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Ban·nock (bănək)
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n. pl. Bannock or Ban·nocks
1. A member of a Native American people inhabiting southeast Idaho and western Wyoming.
2. The variety of Northern Paiute spoken by the Bannock.

The American Heritage® Dictionary of the English Language, Fifth Edition copyright ©2019 by Houghton Mifflin Harcourt Publishing Company. All rights reserved.
 
ban·nock (bănək)
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n.
1. A flat, usually unleavened bread made of oatmeal or barley flour.
2. Northern US, especially New England Thin cornbread baked on a griddle.

[Middle English bannok, bread baked on the hearth or under ashes, from Old English bannuc, a kind of small cake or bread, of Brittonic origin; akin to Breton bannac'h, drop (of liquid), from banne, drop (Old English bannuc perhaps being so called because the batter or dough of the small cake was dropped or spooned onto the cooking surface; compare DROP BISCUIT).]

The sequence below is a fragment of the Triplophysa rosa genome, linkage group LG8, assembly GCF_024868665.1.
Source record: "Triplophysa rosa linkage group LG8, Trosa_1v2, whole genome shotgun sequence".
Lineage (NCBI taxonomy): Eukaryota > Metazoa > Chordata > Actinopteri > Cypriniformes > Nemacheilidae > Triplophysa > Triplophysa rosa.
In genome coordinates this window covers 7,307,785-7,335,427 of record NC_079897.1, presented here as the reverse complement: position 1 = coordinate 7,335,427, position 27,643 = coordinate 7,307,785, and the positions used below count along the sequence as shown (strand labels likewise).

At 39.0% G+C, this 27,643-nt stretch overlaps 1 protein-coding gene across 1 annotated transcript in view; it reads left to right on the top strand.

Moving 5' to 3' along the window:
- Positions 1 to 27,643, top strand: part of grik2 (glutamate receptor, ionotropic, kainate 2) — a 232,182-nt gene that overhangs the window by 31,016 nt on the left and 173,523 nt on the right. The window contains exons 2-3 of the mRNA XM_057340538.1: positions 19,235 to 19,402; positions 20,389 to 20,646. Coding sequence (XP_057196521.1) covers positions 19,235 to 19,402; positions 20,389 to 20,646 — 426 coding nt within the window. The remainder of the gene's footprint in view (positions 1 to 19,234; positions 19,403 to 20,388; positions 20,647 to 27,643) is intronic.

(click for a larger image)
bannock

The American Heritage® Dictionary of the English Language, Fifth Edition copyright ©2019 by Houghton Mifflin Harcourt Publishing Company. All rights reserved.
 

Indo-European & Semitic Roots Appendices

    Thousands of entries in the dictionary include etymologies that trace their origins back to reconstructed proto-languages. You can obtain more information about these forms in our online appendices:

    Indo-European Roots

    Semitic Roots

    The Indo-European appendix covers nearly half of the Indo-European roots that have left their mark on English words. A more complete treatment of Indo-European roots and the English words derived from them is available in our Dictionary of Indo-European Roots.

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